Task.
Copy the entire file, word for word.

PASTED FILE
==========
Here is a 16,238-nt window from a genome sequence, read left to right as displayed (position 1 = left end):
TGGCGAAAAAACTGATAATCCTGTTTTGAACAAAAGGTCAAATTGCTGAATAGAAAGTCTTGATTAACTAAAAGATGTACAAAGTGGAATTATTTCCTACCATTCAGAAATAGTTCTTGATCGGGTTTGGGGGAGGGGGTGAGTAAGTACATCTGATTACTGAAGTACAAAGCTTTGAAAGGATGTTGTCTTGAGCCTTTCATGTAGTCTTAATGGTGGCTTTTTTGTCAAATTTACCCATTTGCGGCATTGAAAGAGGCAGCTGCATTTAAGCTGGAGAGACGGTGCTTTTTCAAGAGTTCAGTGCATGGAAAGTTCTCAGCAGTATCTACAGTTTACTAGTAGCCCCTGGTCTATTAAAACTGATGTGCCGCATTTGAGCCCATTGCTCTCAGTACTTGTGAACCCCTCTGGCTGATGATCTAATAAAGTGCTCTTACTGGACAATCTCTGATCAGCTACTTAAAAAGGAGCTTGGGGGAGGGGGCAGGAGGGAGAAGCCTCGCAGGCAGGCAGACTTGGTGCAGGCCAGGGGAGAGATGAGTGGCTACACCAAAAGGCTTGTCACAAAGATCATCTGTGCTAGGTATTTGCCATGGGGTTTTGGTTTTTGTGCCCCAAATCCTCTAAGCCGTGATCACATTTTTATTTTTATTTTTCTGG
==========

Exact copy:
Here is a 16,238-nt window from a genome sequence, read left to right as displayed (position 1 = left end):
TGGCGAAAAAACTGATAATCCTGTTTTGAACAAAAGGTCAAATTGCTGAATAGAAAGTCTTGATTAACTAAAAGATGTACAAAGTGGAATTATTTCCTACCATTCAGAAATAGTTCTTGATCGGGTTTGGGGGAGGGGGTGAGTAAGTACATCTGATTACTGAAGTACAAAGCTTTGAAAGGATGTTGTCTTGAGCCTTTCATGTAGTCTTAATGGTGGCTTTTTTGTCAAATTTACCCATTTGCGGCATTGAAAGAGGCAGCTGCATTTAAGCTGGAGAGACGGTGCTTTTTCAAGAGTTCAGTGCATGGAAAGTTCTCAGCAGTATCTACAGTTTACTAGTAGCCCCTGGTCTATTAAAACTGATGTGCCGCATTTGAGCCCATTGCTCTCAGTACTTGTGAACCCCTCTGGCTGATGATCTAATAAAGTGCTCTTACTGGACAATCTCTGATCAGCTACTTAAAAAGGAGCTTGGGGGAGGGGGCAGGAGGGAGAAGCCTCGCAGGCAGGCAGACTTGGTGCAGGCCAGGGGAGAGATGAGTGGCTACACCAAAAGGCTTGTCACAAAGATCATCTGTGCTAGGTATTTGCCATGGGGTTTTGGTTTTTGTGCCCCAAATCCTCTAAGCCGTGATCACATTTTTATTTTTATTTTTCTGG